What immediately comes to your mind when you read that word? Perhaps some of Paul’s words like “petitions, prayers, intercession, and thanksgiving” (1 Timothy 2:1; also Philippians 4:6) came to mind. Clearly, that is part of prayer. But over the years, prayer has also come to mean personal interaction with God—both listening to and talking with him. I read a new, short, but powerful book on prayer called Forgotten Power: A Simple Theology for a Praying Church by David Butts (read a book review here). He shares a quote of an Indian pastor’s relational perspective on prayer. It so captured my experience and belief about the essence of prayer—relational time with God more than just requesting things of him. I hope you enjoy it, too!
“The essence of prayer does not consist in asking God for something but in opening our hearts to God, in speaking with him, and living with him in perpetual communion. Prayer is continual abandonment to God. Prayer does not mean asking God for all kinds of things we want; it is rather the desire for God himself, the only Giver of Life. Prayer is not asking, but union with God. Prayer is not a painful effort to gain from God help in the varying needs of our lives. Prayer is the desire to possess God himself, the Source of all Life. The true spirit of prayer does not consist in asking for blessings, but in receiving Him who is the Giver of all blessings, and in living a life of fellowship with him.” (Pastor Sadhu Sundar Singh).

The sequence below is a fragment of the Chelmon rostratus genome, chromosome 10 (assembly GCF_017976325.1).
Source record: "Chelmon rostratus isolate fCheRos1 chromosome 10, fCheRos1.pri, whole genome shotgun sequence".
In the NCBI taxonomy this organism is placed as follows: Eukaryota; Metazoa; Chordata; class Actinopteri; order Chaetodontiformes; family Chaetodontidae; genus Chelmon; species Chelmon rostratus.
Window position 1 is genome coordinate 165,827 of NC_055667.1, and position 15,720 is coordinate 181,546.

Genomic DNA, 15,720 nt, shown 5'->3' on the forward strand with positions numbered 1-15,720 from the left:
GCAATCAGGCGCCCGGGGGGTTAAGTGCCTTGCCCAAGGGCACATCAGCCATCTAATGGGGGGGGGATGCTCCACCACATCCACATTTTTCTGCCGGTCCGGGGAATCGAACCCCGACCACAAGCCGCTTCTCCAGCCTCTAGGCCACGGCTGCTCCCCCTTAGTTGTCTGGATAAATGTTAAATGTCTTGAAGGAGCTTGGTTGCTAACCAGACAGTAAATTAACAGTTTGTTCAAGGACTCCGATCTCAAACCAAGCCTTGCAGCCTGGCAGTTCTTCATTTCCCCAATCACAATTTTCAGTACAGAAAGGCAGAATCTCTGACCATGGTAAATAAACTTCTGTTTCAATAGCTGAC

Gracious Father, help us to approach prayer this way—not out of want or need for more, but out of a loving desire for more of you. We know you are truly the “Giver of all blessings” and we are so thankful for all your provide (“our daily bread”). Kindle the flame of love in us so that our love for you and others grows broader and deeper. Help us to hear the Master’s still small voice, the clear call of Christ, and the gentle nudge of Holy Spirit. In the precious name of Jesus. Amen.